What Halloween Means For Trans And Gender-Nonconforming People

Illustration by Lindsay Hattrick

It can be more than a holiday

Gender norms are routinely policed, both institutionally (thanks in part to the backward policies being implemented by the Trump administration) and in everyday life, by complete strangers. For many, bathrooms have become a battleground, and online shopping a preferred alternative to being judged for the section in which people shop for clothes. That's why Halloween has become, for some, the only time they can feel comfortable expressing themselves without fear of being told who they should be and what they should look like.

More than that, though, Halloween—a time when everyone is free to transform into anything they can imagine—is an inherently liberating time, one that can serve to help people better understand themselves and their identity. 

In celebration of this special time of year, I asked six trans and gender-nonconforming people how they felt about Halloween, and whether the holiday had any impact on their lives or view of their own gender identities. Read their stories, below.

Photo via @JacobTobia Instagram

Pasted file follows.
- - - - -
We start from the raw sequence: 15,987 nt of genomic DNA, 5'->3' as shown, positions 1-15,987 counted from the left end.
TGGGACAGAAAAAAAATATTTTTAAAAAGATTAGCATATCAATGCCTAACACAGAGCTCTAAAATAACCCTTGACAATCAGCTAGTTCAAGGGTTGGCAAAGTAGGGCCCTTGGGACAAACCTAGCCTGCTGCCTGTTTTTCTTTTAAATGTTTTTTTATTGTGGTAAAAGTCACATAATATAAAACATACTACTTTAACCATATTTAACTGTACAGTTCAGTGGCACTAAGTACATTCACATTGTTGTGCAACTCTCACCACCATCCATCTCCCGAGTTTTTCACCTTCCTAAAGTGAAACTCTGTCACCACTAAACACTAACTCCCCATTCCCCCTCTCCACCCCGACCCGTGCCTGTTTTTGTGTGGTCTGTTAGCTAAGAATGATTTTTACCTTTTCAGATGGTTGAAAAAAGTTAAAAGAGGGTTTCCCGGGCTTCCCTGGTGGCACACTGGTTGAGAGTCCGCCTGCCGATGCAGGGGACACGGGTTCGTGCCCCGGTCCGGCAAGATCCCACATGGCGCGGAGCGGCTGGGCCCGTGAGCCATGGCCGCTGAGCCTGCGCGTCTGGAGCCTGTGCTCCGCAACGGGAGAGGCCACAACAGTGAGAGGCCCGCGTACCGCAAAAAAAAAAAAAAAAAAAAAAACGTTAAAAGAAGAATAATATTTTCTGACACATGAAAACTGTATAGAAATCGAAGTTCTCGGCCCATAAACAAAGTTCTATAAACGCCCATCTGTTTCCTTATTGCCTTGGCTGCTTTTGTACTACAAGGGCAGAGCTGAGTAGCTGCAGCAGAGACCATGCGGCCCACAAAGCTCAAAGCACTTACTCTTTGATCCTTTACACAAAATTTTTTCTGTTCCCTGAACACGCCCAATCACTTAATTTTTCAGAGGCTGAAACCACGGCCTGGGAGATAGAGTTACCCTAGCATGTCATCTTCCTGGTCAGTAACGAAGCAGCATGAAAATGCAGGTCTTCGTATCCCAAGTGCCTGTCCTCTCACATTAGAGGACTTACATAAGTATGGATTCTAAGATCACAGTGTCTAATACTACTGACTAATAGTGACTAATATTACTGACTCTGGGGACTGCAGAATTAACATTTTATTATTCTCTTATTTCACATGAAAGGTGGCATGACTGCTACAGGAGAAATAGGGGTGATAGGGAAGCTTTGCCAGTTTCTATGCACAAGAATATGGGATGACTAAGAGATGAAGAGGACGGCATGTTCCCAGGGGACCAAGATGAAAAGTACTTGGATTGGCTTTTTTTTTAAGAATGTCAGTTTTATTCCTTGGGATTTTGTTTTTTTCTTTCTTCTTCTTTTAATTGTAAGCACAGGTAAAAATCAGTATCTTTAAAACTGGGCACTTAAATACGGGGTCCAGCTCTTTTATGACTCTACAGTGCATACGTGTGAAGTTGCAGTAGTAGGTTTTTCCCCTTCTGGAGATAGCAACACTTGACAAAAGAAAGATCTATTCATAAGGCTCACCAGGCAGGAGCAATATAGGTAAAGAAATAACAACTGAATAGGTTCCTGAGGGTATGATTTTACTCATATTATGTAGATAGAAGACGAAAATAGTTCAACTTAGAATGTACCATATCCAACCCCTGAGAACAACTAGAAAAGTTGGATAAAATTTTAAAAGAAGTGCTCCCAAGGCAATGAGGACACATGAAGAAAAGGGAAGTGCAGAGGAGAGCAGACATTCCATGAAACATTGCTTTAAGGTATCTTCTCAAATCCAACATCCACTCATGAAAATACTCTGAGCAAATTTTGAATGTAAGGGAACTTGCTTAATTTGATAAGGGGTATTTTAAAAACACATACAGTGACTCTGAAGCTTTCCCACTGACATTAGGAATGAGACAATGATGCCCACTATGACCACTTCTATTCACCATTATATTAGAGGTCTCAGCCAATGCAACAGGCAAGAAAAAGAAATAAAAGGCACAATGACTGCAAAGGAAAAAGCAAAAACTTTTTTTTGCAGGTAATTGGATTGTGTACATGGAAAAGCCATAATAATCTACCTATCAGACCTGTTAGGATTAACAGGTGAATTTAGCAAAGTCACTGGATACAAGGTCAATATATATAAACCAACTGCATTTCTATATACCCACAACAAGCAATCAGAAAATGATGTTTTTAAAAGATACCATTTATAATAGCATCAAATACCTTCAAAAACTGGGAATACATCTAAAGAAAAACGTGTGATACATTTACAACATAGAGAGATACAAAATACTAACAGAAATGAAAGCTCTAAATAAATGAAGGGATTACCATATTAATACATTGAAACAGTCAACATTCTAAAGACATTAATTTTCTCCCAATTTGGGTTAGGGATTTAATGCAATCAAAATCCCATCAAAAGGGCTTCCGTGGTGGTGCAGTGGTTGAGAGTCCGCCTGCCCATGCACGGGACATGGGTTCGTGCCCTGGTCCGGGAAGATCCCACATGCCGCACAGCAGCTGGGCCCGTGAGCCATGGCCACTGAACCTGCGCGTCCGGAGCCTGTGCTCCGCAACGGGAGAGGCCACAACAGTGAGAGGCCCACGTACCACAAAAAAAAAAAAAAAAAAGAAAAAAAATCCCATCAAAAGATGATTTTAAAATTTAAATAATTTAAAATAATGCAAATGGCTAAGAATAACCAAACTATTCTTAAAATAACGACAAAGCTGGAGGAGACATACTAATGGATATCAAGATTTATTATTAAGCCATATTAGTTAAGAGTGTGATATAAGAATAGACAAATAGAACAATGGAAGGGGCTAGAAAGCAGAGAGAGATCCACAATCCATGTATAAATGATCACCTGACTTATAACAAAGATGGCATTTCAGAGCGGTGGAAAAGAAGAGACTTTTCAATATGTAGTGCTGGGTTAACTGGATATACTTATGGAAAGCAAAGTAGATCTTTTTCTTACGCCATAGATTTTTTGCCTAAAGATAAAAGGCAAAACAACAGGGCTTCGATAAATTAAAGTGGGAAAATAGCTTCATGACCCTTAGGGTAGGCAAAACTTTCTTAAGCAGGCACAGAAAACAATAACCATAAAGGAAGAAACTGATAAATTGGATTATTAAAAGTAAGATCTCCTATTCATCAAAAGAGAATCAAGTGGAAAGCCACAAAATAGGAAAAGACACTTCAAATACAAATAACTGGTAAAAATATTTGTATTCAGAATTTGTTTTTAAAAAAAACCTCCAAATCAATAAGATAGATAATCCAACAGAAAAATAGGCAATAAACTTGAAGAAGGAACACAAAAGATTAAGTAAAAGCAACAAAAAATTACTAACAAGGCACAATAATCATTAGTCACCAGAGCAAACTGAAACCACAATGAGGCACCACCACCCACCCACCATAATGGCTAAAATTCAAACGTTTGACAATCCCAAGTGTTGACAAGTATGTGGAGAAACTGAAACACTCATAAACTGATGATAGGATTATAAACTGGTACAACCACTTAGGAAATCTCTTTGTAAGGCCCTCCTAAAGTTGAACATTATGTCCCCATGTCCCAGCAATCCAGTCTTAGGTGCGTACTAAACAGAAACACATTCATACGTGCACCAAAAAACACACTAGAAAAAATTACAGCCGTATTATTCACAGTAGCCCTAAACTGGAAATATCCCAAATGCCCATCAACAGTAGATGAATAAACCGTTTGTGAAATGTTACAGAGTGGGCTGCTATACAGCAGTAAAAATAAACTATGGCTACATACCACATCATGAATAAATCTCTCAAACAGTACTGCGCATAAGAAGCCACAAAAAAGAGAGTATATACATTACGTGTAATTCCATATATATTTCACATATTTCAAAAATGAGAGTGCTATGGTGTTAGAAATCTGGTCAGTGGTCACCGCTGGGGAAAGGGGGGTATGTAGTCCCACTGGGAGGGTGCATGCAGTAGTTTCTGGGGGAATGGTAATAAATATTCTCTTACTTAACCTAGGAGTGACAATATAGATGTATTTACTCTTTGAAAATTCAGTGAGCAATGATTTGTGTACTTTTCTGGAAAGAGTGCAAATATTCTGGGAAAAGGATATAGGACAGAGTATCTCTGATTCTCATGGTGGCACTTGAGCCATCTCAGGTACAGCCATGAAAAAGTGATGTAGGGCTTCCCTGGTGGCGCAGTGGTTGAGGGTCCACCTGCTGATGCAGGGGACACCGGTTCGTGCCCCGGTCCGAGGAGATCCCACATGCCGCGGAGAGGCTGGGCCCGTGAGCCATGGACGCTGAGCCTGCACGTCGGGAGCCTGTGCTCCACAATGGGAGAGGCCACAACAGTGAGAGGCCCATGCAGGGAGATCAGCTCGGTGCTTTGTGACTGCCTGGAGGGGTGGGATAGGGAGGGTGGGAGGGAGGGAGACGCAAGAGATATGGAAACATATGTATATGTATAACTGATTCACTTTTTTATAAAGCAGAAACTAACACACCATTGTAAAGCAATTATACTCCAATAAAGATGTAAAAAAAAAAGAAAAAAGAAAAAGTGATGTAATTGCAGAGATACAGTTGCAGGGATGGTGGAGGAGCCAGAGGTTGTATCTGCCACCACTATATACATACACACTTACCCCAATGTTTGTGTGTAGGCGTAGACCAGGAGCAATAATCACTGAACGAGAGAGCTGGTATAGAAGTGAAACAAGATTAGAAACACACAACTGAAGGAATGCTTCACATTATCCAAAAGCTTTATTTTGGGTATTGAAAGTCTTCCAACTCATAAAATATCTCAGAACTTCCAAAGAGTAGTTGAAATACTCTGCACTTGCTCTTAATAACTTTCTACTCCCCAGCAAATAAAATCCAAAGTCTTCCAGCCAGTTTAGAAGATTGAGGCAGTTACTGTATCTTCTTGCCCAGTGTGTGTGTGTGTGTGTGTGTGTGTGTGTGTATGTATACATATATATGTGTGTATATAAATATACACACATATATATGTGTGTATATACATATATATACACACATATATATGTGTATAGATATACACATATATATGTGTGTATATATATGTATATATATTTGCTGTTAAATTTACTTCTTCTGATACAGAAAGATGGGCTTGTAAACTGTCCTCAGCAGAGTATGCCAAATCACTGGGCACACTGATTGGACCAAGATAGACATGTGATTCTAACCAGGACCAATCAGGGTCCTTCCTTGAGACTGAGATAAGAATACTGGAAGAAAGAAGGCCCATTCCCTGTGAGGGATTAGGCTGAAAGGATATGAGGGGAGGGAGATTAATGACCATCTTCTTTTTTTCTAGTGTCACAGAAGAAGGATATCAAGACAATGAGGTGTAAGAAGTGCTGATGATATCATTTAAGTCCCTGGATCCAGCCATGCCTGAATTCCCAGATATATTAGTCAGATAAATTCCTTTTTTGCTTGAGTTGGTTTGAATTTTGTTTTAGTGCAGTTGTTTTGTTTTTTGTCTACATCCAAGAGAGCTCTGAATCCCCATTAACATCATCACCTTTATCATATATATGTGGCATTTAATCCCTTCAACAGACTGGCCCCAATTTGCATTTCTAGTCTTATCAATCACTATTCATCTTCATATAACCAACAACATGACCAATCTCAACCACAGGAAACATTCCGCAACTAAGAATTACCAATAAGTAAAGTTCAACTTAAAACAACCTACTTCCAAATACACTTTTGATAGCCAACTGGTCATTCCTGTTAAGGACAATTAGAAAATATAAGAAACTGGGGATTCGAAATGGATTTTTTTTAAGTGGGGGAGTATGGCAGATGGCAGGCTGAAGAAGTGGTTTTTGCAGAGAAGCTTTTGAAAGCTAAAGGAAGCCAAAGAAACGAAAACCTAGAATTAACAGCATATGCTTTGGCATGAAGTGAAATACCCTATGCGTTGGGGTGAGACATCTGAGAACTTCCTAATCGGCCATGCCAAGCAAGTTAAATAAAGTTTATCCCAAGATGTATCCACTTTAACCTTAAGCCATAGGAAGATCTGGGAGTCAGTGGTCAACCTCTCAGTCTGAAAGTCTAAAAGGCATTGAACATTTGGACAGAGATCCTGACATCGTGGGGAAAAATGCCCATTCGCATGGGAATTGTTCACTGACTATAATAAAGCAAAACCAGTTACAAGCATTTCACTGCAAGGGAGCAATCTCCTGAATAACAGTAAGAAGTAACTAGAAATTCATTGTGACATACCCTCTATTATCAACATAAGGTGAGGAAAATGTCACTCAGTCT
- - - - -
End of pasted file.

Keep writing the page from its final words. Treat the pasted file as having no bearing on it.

Jacob Tobia
Most days of the year, when I wear what I consider a super-normal outfit—a skirt, heeled boots, some lipstick—people often look at me like, Who's that weirdo? But on and around Halloween, everything inverts. My identity is perceived not as an aberration, but as a costume, and all of the sudden it's socially acceptable. It's like we have one holiday a year where we acknowledge that gender is, in fact, playful. I love that Halloween gives people—especially male-bodied people—cultural permission to experiment with gender. But it's bittersweet, because why should we only have this ability once a year? Why can't we affirm and rejoice in creative expression every day? Why can't we, day by day, acknowledge and celebrate that gender expression is merely a costume? I wish that the Halloween spirit could continue all year, but alas.